Demetrius Harris takes the less-traveled road to the NFL

It seemed unlikely that another UWM athlete would play in the National Football League after Houston Oilers all-pro safety Mike Reinfeldt retired from an eight-year career in 1983. Milwaukee, after all, had dropped its varsity football program in 1974.

More than three decades later, however, 28-year-old Demetrius Harris embarked on his sixth season as an NFL tight end, and he didn’t play a single down of NCAA football.

Harris, in his first year with the Cleveland Browns after spending five with the Kansas City Chiefs, played basketball for two seasons at Milwaukee. A rugged post player and a senior starter in 2012-13, he averaged 5.1 points along with 4.0 rebounds over 51 career games.

His athletic career might have ended there, if not for this: He was 6-foot-7, 237 pounds, ran 40 yards in 4.52 seconds and had a vertical jump of 36 1/2 inches. Those numbers get the attention of NFL scouts, no matter if an athlete’s background is in football, basketball or tiddlywinks.

Demetrius Harris

Ryan Kessenich, a 2006 UWM graduate and a former Chiefs area scout who’s now with the San Francisco 49ers, worked out Harris in spring 2013 at the Klotsche Center and Engelmann Stadium. Harris’ speed and athleticism were obvious.

“From playing defense in basketball, where you’re low, it helped me getting in and out of breaks,” Harris said. “A lot of people say I run my routes like a basketball player. I don’t know what that means. I guess it’s so rare that people on defense rarely see it.”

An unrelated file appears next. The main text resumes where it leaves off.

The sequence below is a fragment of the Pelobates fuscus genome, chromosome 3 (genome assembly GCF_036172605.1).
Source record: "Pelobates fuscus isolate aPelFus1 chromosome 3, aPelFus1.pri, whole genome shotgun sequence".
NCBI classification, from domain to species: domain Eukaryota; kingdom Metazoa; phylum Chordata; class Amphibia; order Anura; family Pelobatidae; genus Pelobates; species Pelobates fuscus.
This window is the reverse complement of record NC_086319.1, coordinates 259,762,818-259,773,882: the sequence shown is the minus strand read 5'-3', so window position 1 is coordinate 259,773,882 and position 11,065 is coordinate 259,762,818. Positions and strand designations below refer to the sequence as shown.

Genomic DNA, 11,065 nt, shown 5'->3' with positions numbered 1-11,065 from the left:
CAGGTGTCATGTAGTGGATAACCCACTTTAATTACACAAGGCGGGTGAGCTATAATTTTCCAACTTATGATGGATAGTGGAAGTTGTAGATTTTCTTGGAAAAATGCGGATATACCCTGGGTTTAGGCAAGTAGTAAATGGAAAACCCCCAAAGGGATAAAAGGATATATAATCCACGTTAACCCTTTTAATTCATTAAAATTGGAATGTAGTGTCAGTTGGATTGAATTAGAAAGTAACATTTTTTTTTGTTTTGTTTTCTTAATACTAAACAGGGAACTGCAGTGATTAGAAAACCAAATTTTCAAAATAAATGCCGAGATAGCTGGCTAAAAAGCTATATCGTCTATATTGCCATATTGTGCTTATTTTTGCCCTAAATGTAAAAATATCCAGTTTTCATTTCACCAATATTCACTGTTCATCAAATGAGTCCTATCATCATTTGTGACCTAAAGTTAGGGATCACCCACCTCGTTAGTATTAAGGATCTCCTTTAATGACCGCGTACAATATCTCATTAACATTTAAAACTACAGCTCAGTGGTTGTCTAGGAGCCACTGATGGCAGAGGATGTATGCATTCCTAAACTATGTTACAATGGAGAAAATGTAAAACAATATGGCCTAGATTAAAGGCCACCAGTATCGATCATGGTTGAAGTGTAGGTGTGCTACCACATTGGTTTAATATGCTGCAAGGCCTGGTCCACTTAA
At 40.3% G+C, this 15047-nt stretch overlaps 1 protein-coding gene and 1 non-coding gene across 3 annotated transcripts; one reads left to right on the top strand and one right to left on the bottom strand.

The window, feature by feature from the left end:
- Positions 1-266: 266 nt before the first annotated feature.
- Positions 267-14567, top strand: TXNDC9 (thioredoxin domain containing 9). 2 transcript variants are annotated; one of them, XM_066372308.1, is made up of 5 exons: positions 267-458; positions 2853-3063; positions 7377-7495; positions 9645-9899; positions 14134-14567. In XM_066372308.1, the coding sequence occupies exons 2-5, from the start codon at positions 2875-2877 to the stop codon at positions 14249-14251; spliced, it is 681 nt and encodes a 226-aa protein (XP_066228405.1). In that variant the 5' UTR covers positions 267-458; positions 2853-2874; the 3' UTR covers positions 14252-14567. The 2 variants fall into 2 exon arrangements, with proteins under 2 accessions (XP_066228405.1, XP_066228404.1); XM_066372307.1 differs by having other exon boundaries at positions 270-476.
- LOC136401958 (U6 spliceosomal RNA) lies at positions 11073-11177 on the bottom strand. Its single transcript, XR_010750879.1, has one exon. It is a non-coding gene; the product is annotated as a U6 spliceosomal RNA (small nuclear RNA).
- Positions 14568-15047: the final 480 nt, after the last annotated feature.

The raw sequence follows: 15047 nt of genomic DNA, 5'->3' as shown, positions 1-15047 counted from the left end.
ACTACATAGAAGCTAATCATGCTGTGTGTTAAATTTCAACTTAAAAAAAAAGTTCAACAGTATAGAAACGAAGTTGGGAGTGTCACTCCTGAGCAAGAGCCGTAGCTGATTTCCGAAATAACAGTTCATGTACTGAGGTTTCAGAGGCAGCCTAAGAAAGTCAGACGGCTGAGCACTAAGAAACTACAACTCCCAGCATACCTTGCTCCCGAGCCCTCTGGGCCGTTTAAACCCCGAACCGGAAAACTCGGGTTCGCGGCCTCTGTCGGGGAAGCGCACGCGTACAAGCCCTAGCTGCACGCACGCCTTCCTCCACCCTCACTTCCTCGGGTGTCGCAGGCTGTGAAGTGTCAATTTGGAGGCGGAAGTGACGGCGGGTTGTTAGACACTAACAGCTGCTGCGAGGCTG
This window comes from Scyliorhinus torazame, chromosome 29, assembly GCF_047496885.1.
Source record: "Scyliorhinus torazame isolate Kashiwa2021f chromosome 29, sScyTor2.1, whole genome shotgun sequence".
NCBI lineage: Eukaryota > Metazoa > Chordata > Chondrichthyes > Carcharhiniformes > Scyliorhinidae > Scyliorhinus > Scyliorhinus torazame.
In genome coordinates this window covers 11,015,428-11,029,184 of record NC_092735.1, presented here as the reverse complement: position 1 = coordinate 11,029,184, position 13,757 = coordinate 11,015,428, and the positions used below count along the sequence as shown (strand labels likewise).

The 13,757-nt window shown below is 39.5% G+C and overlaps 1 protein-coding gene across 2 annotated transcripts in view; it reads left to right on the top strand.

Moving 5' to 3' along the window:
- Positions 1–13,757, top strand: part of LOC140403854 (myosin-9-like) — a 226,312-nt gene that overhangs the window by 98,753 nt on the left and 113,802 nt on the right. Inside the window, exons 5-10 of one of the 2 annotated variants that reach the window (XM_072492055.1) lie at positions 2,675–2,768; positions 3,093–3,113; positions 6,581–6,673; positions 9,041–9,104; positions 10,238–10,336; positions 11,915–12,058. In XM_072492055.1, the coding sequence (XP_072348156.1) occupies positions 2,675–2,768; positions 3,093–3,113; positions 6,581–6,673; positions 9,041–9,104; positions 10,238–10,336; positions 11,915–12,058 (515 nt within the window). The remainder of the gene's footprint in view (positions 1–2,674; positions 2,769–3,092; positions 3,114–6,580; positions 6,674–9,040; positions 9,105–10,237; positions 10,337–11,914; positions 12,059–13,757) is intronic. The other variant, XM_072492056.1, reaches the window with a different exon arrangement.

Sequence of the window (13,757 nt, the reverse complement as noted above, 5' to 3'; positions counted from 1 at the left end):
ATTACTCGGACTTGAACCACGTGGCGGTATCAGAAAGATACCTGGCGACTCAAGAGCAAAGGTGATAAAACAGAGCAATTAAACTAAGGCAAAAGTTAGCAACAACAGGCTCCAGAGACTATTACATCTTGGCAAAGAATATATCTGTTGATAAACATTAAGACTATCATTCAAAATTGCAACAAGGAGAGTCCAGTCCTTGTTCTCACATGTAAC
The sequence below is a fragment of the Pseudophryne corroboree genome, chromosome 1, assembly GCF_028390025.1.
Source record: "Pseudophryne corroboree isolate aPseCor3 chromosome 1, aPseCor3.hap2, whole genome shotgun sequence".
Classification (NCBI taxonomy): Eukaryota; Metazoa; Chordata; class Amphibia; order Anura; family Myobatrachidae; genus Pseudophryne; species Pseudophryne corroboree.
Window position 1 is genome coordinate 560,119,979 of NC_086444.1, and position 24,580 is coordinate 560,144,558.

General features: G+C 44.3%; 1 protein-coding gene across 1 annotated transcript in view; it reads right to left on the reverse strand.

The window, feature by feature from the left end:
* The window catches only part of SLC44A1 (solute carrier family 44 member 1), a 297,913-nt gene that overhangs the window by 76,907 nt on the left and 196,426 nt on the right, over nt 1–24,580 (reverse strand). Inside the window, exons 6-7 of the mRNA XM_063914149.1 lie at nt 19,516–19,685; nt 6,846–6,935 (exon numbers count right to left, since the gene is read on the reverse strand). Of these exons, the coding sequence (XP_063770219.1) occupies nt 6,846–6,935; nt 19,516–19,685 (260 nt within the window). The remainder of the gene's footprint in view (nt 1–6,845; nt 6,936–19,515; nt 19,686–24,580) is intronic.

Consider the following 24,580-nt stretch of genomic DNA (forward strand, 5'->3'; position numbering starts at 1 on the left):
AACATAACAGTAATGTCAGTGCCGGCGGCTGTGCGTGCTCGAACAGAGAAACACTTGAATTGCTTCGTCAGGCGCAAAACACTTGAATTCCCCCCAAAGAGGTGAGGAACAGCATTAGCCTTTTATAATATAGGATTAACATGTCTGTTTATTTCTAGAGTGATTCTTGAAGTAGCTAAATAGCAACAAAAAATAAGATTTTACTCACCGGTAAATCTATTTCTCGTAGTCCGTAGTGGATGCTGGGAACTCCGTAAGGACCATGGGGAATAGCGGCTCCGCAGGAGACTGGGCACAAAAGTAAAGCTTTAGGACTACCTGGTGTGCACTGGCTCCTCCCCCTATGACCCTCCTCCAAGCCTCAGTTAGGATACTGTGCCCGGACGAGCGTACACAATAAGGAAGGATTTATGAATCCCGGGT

The Chiefs signed him as an undrafted free agent, and he made the team, contributing mainly on special teams. As his blocking and route-running got better, he saw increased playing time on offense as all-pro tight end Travis Kelce’s backup.

Despite his blocking-heavy role in K.C., Harris entered the 2019 season with career totals of 57 catches for 605 yards and six touchdowns. The versatile and still-improving athlete became a free agent in 2019, and he signed with the Browns.

“It’s a great opportunity this year to help renew the Browns and make it to the playoffs and do good things,” he said of the franchise, which hasn’t won a playoff game since 1994.

Football wasn’t completely foreign to Harris, who excelled in the sport in high school. He caught nine TD passes as a senior at Jacksonville (Arkansas) High School and signed to play football at Arkansas State, but he didn’t qualify academically. After two years of playing community college basketball at Mineral Area College in Missouri, he eschewed Arkansas State’s offer to play both sports and accepted a basketball scholarship from UWM. He earned a reputation for his tough on-court presence.

Upon joining the Chiefs, Harris set about rediscovering his football form and improved incrementally but steadily. After catching 10 passes for 94 yards and one touchdown in his first two years, he caught 47 for 511 and five TDs in his last three.

“Just working on my craft more,” is how Harris explains his progress. “When I first got in the league, I was raw. I was working off my athleticism and not doing the little things. As I grew and got wiser in the league, I noticed what other people do.”

Other people noticed him, too, especially the Browns. They signed him to back up starter David Njoku, but Harris thinks he’ll get more playing time than in Kansas City, where Kelce made the Pro Bowl the last four seasons. “I definitely have a better opportunity here, but only time will tell,” Harris says. “I just compete every day and improve and show the coaches I can do whatever they need me to do.”

And yes, he still roots for the Panthers basketball program from afar. “I watch the games on ESPN+,” Harris says. “I try to catch all of them. I’m still supporting them.”

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